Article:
‘Horses head found in a bed’ – An appreciation of ‘Candleland’, Ian McCulloch's first solo album.

‘The Greatest Album Ever Made’. So ran the PR for Echo and The Bunnymen’s fourth album, ‘Ocean Rain’ (1984), which peaked at no.4 in the UK charts. The statement should have run on with the words ‘by Echo and The Bunnymen’ because it is surely the bands best album, but certainly not the best album ever. Despite lacking a lot of the visceral edginess of earlier Bunnymen albums, it is their best, most consistent album of songs, but they couldn’t follow it up. In fact only one more album by the full original line up followed, three years later, ‘Echo and the Bunnymen (The Grey Album)’ which had some decent tracks and also reached no.4.  The reformed band had a few more hits a decade or so later and are still active today, but former glories have not been reached.
And now, deluxe re-issue kings Edsel have re-released the first three solo McCulloch albums, of which ‘Candleland’ is the only one that could be considered anything like essential. I’ve probably not listened to this album since the year of its release in 1990 (though single b-side, ‘The Circle Game’ has found its way to my speakers numerous times over the years).

Thankfully it stands up to the test of time some 22 years later very well, even the occasional eighties style drum machine beats raising a smile more than a wince. There was no recapturing the energy of the Bunnymen’s formative years (that would be left to Electrafixion, McCulloch’s and Sergeant’s pre reformed Bunnymen project, though they did forget to include any tunes), however the mellow mood was informed by the deaths of Pete DeFreitas (the Bunnymen’s drummer) and Mac’s father, lending it greater warmth and feeling than ‘The Grey Album’ whilst not departing massively from the Bunnymen sound.  In ‘Proud To Fall’ the album had a track to be proud of (well a chorus anyway) and the title track tempted the Cocteau Twins Elizabeth Fraser in to provide backing vocals, as good a commendation of quality as you could get at the time.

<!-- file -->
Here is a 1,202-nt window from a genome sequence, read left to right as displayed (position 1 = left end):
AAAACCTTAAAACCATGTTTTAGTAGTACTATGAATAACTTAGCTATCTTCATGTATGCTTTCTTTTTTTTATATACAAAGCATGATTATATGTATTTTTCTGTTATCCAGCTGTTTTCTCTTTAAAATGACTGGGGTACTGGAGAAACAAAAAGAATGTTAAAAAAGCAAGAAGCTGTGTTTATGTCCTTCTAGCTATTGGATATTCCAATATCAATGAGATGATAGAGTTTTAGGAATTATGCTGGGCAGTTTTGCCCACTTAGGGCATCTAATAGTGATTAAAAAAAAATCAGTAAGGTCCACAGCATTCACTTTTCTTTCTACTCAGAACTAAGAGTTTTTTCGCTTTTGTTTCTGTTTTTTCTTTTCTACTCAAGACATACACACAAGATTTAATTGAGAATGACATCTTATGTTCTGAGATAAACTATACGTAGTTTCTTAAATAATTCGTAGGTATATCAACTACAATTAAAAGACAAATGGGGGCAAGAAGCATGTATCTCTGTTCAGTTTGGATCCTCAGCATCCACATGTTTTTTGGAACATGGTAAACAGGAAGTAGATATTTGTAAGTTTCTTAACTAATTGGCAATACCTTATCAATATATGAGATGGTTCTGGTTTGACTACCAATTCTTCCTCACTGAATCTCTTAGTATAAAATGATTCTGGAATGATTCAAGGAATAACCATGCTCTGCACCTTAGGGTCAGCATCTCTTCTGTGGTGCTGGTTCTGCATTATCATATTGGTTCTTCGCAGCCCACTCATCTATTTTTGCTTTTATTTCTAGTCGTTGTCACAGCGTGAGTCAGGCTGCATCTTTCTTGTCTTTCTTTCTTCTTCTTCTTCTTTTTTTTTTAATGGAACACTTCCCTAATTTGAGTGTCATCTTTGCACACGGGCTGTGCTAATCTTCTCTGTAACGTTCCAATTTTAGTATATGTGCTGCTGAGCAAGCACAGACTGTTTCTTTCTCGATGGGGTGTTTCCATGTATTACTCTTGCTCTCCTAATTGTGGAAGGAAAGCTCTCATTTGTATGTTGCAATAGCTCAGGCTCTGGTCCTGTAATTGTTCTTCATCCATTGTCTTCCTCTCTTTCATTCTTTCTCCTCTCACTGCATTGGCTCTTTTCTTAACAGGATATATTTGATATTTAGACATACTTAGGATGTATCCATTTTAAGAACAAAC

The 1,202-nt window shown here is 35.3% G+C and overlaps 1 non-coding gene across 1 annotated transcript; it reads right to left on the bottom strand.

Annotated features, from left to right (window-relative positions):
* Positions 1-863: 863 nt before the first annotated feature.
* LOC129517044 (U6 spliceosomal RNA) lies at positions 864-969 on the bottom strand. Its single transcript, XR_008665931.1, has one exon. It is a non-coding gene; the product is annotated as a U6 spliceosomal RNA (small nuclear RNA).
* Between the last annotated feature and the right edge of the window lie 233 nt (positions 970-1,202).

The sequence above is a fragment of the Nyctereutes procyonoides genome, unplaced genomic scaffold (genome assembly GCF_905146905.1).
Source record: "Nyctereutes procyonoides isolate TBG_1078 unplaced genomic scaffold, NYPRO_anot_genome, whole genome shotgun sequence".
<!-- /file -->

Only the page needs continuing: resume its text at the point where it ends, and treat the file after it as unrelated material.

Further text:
Another telling pointer was the quality of the single releases associated b-sides, though remixes were beginning to rear their ugly heads. The aforementioned ‘The Circle Game’, a Joni Mitchell cover being for me an era highlight.

The re-issue also includes 1984’s debut solo single release, ‘September Song/Cockles & Mussels’, with Mac toying with idea of entering the crooner market, and it still sounds great today. I may not have returned to this album much back in the day, but I think this re-issue will find its way to my hi-fi occasionally in the coming months. I don’t want to sound to dismissive of subsequent Mac/Bunnymen releases either, they have included some high points over the years, and Mac still has the gift of the gab, massively over praising the decent in places 2012 solo album ‘Pro Patria Mori’ in the build up to its release, referring to tracks ‘Different Trees’, ‘Pro Patria Mori’ and ‘Raindrops On The Sun’ as the ‘equi-greatest Holy Trinity of songs ever written’! For me the re-issue of ‘Candleland’ establishes it as the last essential Mac featuring release, though I do remain of course an Ian McCulloch fan.

Thames Delta World Service #10 - 16/09/2012

Here's TDWS #10. The usual mix, featuring ... Bonnie 'Prince' Billy, Alexi Murdoch, Pure Love, Radical Face, crying at INXS, John Fogerty, Kristeen Young with David Bowie, REM, Villagers, Beck, [Strangers], Oasis, Martha Wainwright, Small Faces, Mylo, Ryan Adams, Yngve & The Innocent and John Fogerty.

You can download it here.........

You can play it here..........

'On the floating, shapeless oceans, I did all my best to smile'